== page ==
For all three artists participating in the pavilion, there is urgency to their work, an impulse towards addressing the wrongs that have been done to the Nigerian people, and which are still being done to, and in some cases by, the Nigerian people and government. They elicit a desperate need to create a narrative that does not just move past colonialism, but which reaches back and precedes it, re-writing the narrative that has been stripped from the country and its people. “Because we have been deprived of language — language was just given to us — our sense of being was taken away. It’s a kind of emergency,” said Ehikhamenor.
In an interview in the catalogue Onikeku says, “As a colonized people, we have lost track of many things. What’s the role of my lineage in the story of Nigeria? If you stay with that narrative, how do you trace back all the way to a space where you can re-write pre-colonial memory?”
For Onikeku, the body remains the one thing untouched by colonialism. As he sees it, the mind was “dented” by education, and the soul by the imposed religion, but the body remained untouched, because even when submitted to pain the body gets stronger. Onikeku’s work tries to address this through choreographies that free the body from history, and which use dance to evoke a visceral response, to trigger memories for audience members. “As a dancer,” he explains, this is what I’m trying to engage…It becomes an important way to heal from that disastrous past.”
The last installation that visitors encounter in the pavilion is Peju Alatise’s “Flying Girls,” a poetic and deeply moving sculptural and sound work that responds to the crisis of young Nigerian girls being rented out by their families to wealthier families for years at a time for domestic help. The work features a haunting installation of young, winged girls, standing beneath a swirling mass of birds, with scattered piles of leaves at their feet. Cast all in black and set on a white stage with an open window through which the birds fly in, the work is at once magical and tragic. As visitors walk around the installation, the sing-song voice of children chanting plays in the background, transporting visitors far away from the chaos of the crowds just outside.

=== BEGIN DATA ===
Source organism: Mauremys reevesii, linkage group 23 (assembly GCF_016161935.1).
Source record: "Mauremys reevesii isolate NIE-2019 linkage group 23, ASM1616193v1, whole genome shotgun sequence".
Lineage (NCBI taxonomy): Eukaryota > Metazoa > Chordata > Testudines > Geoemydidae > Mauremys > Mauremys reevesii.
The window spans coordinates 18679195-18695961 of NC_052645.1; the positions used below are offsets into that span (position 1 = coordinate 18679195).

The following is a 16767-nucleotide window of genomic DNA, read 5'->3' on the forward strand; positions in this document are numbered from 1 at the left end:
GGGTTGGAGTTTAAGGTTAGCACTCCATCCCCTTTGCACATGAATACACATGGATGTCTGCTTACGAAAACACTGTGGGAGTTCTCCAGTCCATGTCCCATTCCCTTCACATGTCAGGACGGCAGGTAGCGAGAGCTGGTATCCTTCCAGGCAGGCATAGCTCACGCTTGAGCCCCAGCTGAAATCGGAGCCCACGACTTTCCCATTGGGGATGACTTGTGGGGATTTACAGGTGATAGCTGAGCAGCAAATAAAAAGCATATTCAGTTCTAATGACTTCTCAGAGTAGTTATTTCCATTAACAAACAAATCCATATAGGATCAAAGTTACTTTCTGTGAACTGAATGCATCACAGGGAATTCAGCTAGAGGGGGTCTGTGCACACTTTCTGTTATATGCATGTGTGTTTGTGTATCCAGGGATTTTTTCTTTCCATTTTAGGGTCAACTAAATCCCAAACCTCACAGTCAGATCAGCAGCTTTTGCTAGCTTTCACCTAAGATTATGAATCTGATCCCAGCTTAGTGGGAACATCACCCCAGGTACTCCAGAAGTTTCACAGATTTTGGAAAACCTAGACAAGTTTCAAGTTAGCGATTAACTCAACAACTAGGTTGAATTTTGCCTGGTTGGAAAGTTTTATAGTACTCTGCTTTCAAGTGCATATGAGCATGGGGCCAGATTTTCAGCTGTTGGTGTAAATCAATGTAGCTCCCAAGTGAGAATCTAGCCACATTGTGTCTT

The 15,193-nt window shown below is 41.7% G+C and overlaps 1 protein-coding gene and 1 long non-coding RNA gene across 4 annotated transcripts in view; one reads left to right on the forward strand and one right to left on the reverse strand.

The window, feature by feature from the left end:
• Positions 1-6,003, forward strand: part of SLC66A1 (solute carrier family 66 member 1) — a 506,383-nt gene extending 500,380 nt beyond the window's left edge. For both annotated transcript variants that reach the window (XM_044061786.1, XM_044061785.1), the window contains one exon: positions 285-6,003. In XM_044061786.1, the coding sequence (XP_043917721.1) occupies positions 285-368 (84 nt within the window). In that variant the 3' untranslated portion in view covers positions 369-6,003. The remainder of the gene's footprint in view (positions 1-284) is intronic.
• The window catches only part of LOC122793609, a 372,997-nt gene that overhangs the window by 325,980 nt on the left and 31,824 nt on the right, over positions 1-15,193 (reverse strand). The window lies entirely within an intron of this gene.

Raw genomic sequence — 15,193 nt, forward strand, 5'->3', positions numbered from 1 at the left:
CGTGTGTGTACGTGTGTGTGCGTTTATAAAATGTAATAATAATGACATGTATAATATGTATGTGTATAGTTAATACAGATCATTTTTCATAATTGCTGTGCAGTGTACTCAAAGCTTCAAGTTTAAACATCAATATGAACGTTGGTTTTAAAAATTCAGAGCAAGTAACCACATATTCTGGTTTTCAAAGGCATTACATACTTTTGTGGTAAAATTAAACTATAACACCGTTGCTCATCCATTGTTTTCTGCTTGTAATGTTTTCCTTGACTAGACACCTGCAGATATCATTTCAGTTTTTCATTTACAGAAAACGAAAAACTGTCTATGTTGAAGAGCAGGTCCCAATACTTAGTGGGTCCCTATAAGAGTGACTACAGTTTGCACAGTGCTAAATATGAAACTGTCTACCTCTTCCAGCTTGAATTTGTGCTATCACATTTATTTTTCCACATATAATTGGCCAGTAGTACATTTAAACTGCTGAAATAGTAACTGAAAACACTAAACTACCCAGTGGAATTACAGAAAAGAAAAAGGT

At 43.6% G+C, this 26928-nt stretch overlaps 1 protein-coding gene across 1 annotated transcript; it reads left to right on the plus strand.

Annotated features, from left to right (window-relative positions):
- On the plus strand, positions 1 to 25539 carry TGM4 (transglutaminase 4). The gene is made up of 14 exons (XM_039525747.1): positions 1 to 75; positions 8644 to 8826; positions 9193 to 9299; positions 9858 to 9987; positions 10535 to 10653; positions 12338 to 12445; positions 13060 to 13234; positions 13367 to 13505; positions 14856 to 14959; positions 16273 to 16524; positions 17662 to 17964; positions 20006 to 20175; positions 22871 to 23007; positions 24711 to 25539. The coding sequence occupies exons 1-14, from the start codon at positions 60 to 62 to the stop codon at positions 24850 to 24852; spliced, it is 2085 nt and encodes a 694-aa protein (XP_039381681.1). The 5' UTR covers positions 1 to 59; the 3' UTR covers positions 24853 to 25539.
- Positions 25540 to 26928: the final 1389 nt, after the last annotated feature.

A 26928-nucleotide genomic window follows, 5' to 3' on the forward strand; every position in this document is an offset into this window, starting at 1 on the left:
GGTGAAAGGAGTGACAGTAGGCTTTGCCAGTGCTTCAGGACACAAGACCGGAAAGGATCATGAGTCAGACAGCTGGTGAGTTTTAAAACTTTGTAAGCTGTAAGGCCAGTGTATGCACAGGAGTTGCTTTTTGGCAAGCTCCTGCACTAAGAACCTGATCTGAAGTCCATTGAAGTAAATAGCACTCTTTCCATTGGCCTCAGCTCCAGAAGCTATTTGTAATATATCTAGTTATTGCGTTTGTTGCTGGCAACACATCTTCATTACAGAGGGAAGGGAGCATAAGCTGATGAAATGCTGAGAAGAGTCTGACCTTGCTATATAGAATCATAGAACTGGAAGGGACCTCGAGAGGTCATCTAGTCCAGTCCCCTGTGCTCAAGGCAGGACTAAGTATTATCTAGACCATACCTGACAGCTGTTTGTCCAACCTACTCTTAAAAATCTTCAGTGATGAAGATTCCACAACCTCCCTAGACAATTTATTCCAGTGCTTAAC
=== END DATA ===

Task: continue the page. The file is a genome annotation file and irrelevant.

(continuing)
Alatise describes young girls in Nigeria, a population that has become a focal point of much of her work, as disposable in their country, where they are not protected from being kidnapped and sold as sex slaves, and where laws have not been changed to prevent them from being forced into marriage at a young age. The work is one of several that she is creating based on scenes from her novel Flying Girls, which follows Sim, a young girl who is rented out to a family for five years to clean, cook, and care for the children, who are not much younger than she is. Each night, Sim flies to a fantastical alternate universe, where she can chase shadows, rest on the moon, and fly through the sky with her friend — where she can be a child.
Surrounded by leaves and birds that appear as if in movement, the girls, though firmly planted on the ground, nonetheless appear as if about to take flight. Like the character of Sim herself, through “Flying Girls” we are transported to a world of possibility, where history can be reclaimed, where young girls get second chances.
Transporting us across centuries, each artist addresses a different facet of Nigerian history, seeking to situate themselves in the present, in a ‘now’ that captures and corrects history, and which looks to use artistic expression to guide the future — a future of volition, where identity is shaped rather than forced.
How About Now? continues in the Nigeria Pavilion at the 2017 Venice Biennale (Giardini and San Polo 2559/A, Fondamenta dei Frari, Venice, Italy) through November 26.